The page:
Embrace LP. I bought this in a record store in Youngstown in 1998. I'd never heard of it — it just had a shop sticker on the front that said Ian MacKaye was in it. A great fan of Minor Threat and Fugazi, I took it home. I didn't quite understand it, but a few years later it hit me like a freight train, the sincerity, the emotion, the melody, the guitars. It's so intensely human. And it was part of a reimagining of what punk rock could be, one that I could relate to more than ever.
Rites of Spring LP. Another "intensely human" and artistically brilliant album; I used to have "the world is my fuse" tattooed on my wrist. This album pulled me out of a very dark period and showed me what life should look like again. Honest about pain, but committed to the beautiful. It's an attitude that is reflected in the music - raw and ferocious in some ways, upbeat and melodious in others.
Fugazi - Pretty much the entire discography. Fugazi has been such an inspiration, as a unit that was progressive both musically and in their practices. In on the Killtaker and Repeater were seismically important on my young punk rock brain in the mid-'90s, showing me that there was more to all this than just thrashing and giving the finger to society.
I also have to mention the '50s and '60s Blue Note catalog, which contains a number of the greatest albums ever recorded, by Wayne Shorter, Horace Silver, Herbie Hancock, Jackie McLean, Grant Green, Joe Henderson, the Jazz Messengers, Lee Morgan, and plenty others. Jazz was a major discovery for me in 2003; I am absolutely in love with it, and a good deal of its best examples came from that label in that era. Incredible stuff.
Of everything in your current collection, what is your most prized record and why?
My most prized record is definitely not my favorite record, though it is a very good one. It's the original US press of the first album by May Blitz, a blues-rock band that was doing some post-psych, proto-prog type stuff. I found it at my parents' house the last time I visited. I was excited just because it's incredibly rare and expensive, but it quickly became obvious that there was more to this copy. As I was inspecting the condition, I noticed that the seam on the inside of the Uni-pak had been completely unglued, and that there was a lot of writing inside. None other than Stiv Bator — my dad's roommate at the time — had written, "Hello Kurt, I wrote this at 6:05 am 6 March 73. How long did it take you to find this?" Stiv was an old friend of my dad's and they had been in a band together before Stiv linked up with the Rocket from the Tombs guys in Cleveland, eventually leading to the Dead Boys. In fact, when Dead Boys went out to New York and got signed without a bassist, Stiv called my dad and asked him if he would play bass on Young, Loud & Snotty. So here was evidence of their friendship, and on top of it, a hilarious exchange where two other roommates joined in the fun (surely at Stiv's urging) before my dad finally wrote at the bottom, "Don't write in my albums anymore."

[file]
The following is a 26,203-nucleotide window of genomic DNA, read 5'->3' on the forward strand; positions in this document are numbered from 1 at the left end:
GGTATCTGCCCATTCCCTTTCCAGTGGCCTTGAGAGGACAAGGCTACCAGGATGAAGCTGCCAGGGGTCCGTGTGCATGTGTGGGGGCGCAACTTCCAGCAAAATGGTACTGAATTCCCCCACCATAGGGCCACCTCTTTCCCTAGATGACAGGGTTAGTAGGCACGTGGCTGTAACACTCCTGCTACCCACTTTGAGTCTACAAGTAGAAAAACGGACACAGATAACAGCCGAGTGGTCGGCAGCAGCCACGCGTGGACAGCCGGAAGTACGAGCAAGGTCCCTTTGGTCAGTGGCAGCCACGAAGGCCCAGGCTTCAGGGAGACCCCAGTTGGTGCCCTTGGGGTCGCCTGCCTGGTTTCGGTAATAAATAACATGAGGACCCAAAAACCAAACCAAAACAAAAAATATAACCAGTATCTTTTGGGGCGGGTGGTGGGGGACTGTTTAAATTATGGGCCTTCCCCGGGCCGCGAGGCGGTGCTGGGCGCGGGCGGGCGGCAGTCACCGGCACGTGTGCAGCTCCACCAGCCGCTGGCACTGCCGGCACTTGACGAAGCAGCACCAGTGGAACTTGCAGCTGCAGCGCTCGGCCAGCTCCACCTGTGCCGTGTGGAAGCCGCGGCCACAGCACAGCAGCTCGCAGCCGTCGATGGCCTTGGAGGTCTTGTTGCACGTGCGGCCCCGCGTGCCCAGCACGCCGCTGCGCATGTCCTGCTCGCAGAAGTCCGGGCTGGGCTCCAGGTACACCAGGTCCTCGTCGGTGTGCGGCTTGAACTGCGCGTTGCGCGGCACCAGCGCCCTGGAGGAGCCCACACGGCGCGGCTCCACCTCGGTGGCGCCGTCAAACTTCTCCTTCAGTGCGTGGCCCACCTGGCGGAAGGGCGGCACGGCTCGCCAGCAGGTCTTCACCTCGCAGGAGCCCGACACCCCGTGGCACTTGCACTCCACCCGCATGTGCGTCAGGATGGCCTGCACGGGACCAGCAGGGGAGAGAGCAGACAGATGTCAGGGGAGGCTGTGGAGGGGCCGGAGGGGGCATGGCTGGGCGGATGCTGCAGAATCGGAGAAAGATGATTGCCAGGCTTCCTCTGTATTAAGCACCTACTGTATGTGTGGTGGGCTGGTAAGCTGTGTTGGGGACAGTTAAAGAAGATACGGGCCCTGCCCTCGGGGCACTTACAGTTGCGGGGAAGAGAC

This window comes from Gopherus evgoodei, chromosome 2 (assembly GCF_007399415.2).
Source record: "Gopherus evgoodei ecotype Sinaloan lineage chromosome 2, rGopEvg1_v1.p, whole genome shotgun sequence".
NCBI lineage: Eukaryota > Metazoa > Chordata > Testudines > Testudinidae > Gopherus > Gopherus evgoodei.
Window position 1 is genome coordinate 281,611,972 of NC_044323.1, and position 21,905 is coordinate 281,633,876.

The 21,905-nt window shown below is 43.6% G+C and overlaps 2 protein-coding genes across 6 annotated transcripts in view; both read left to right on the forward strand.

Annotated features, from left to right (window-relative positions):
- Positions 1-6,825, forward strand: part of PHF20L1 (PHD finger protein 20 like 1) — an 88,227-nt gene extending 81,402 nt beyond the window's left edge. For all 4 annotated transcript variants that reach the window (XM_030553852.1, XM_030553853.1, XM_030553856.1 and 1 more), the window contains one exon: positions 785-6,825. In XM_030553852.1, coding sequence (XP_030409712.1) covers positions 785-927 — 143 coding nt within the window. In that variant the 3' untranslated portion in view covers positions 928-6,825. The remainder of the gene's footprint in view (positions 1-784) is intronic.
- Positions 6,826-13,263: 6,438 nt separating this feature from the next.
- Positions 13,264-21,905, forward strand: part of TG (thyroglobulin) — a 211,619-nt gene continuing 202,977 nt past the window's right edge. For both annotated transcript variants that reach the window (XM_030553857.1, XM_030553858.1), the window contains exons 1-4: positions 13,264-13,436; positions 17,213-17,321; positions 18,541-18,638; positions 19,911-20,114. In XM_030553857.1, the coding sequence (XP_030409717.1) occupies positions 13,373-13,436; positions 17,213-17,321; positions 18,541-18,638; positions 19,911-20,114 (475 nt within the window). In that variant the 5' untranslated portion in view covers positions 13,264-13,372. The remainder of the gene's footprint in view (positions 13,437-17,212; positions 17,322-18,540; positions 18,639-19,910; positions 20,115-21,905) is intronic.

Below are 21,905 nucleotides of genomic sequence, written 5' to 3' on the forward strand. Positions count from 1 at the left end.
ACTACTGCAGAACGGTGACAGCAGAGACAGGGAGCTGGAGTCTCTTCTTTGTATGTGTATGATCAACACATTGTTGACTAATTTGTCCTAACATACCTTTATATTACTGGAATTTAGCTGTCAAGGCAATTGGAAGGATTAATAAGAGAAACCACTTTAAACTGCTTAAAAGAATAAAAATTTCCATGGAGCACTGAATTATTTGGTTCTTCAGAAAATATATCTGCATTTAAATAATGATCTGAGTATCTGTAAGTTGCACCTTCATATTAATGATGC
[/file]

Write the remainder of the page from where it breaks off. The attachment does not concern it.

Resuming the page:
There is so much in this copy of that May Blitz album — my personal connection to the punk music that helped make me who I am; my connection to my dad's story; my childhood introduction to records and music through my parents' collection. I could never, ever replace it.
Is there anything that frustrates you about the current record collecting scene?
I've probably riffed on that already. I could groan about the inflated prices. The commodity fetishism of variants. Reissue labels that have no idea what they're doing.
Which records are still on your want list that you've had a tough time tracking down through the years?
So, until recently, it was SSD's Get It Away, but that one has been crossed off the list! Right now, my white whales are Sun City Girls' self-titled LP and the Grotto of Miracles LP. I don't expect ever to own those, which is a shame, unless they decide to reissue them like they did with Torch of the Mystics. There are some super rare jazz records, too — I'm thinking of a couple by Horace Tapscott that may never make their way into my hands, but hopefully will.
Tagged: record collector